Decentralized Social Web

Sharing between offline computers

We create content all day. We take pictures, write comments on articles, or even the articles themselves. We save bookmarks, or press some like or heart buttons. Even if this content is of no value to anyone else, at least it is to ourselves. Still, we trust other parties, commercial ones, with servers often in other countries, to give us back our content any time of the day with the click of a button. Even if they want to, they may not always be able to do so. In my previous post I wrote that we put too much trust in the internet.

Would it not be nice if all this content was on our own computer hardware, that we could easily categorize and search it, and share copies with our friends? I would like to share some ideas that I have to make this technically possible, so this is going to be a technical article for that reason.

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What would we do without internet?

Internet broken

What would we do if an attempt by hackers or an enemy state to take down the internet would succeed? Even though the internet is essentially a huge decentralized network of cables, the DNS structure is not so decentralized and has already been target of attacks. Even this week, a distributed attack on Dyn's DNS caused many US visitors unable to reach popular sites like Twitter and Github.

There are also governments that censor sites like Twitter and Google for political reasons. People have a natural wish to share information, and this question is really about how this can be facilitated when common social network sites are down.

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Surrounding code with common logic in Scala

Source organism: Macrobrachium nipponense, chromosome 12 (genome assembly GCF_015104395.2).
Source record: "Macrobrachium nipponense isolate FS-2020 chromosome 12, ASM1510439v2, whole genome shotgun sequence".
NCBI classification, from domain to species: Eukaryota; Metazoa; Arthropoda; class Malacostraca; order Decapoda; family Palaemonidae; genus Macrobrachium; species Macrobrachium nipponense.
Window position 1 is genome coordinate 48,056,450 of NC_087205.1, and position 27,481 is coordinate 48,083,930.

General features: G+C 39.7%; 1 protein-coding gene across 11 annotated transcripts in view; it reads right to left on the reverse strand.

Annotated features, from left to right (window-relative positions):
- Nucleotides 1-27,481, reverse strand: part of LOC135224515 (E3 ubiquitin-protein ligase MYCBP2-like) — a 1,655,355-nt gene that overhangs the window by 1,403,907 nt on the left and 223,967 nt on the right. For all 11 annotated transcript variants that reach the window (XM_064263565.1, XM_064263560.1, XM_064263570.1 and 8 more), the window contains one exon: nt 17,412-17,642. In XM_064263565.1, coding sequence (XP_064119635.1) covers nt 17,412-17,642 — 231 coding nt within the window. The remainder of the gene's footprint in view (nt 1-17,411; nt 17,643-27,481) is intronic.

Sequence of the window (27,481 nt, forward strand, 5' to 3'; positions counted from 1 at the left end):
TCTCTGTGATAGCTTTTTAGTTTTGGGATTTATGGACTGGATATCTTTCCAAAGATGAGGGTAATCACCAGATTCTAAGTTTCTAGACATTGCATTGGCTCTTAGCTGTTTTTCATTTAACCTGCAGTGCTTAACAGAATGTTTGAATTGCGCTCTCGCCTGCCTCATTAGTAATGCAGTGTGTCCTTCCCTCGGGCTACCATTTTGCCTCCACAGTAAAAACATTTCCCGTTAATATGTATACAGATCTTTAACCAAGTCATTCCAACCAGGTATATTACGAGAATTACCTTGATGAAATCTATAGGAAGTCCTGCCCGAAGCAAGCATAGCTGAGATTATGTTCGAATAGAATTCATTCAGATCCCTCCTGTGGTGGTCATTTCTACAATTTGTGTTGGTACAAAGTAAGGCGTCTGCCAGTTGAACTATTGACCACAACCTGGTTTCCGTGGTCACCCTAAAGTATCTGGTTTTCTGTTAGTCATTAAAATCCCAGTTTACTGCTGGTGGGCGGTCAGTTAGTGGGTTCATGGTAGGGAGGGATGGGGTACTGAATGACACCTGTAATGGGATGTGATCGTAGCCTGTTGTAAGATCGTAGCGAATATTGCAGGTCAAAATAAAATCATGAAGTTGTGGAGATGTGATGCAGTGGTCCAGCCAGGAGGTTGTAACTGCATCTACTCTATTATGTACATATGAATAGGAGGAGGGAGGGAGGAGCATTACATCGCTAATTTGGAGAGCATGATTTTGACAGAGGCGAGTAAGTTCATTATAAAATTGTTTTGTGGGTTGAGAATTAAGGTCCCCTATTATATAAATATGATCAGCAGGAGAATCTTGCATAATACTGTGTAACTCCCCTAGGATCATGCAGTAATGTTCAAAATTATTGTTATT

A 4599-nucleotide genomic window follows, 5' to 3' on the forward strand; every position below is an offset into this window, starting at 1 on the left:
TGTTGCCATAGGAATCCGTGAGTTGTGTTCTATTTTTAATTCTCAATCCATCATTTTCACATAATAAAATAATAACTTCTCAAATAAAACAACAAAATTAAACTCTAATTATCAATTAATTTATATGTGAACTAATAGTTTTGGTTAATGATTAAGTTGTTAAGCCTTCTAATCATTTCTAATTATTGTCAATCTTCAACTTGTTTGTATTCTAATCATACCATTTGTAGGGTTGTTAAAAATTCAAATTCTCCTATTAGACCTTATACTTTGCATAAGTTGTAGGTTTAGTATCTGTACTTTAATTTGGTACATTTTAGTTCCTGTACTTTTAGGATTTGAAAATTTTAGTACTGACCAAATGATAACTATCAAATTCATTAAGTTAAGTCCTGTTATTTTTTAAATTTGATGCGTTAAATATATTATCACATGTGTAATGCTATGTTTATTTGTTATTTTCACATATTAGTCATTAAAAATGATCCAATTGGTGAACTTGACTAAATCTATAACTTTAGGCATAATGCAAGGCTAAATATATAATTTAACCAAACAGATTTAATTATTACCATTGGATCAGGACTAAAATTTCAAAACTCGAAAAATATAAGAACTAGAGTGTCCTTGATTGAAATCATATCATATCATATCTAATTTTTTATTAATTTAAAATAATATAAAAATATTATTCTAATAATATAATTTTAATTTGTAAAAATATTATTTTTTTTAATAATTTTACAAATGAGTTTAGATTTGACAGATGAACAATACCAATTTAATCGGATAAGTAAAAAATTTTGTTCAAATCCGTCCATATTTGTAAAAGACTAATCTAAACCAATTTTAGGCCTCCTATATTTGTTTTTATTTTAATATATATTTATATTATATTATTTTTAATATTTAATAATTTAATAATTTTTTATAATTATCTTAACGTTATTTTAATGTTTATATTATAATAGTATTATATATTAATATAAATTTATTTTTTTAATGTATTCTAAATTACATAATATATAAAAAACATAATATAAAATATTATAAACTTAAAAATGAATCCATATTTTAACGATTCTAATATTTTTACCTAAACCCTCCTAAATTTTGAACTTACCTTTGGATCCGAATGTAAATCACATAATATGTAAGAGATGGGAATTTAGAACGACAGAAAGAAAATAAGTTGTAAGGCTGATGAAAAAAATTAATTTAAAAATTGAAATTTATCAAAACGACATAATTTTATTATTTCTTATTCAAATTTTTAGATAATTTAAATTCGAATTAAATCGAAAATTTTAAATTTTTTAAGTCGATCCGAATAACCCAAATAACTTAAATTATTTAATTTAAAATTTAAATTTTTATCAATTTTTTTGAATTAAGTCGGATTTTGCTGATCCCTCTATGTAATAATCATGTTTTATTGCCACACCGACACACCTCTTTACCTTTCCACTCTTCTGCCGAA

A common programming need is to surround repeating logic around varying use cases. For example, all database actions need to be in a transaction, which should also roll back the modifications in case of an error.

I tried to see if I could write a generic function that could be used as easily as this:

transactional {
  save("something")
}
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VAR afgeschaft, wat krijgen we ervoor terug?

VAR vervangen door Wet DBA

Gisteren ben ik bij Facet bijgepraat over de veranderingen omtrent de nieuwe Wet Deregulering Beoordeling Arbeidsrelaties (DBA). Ik probeer hier zonder mijn aantekeningen een samenvatting te maken van wat ik begrepen heb.

Kortgezegd zijn er drie criteria die na 1 mei bepalen of je volgens de Belastingdienst feitelijk in loondienst bent:

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First steps in Scala, second steps in Play Framework

Scala and Play Framework

Last year I experimented with the Play Framework to find out how it works and what its strengths and weaknesses are. Although I was quite enthousiastic about it, I did not look at it any further, seeing no immediate need for it in my professional life. Now, a year later, I decided to dive into Scala. A free online course is being given by the creator himself, Martin Odersky, on Coursera. I am very happy about both the presentation and the level of the course. The lectures and the exercises are of a high level, and the whole package is well thought through.

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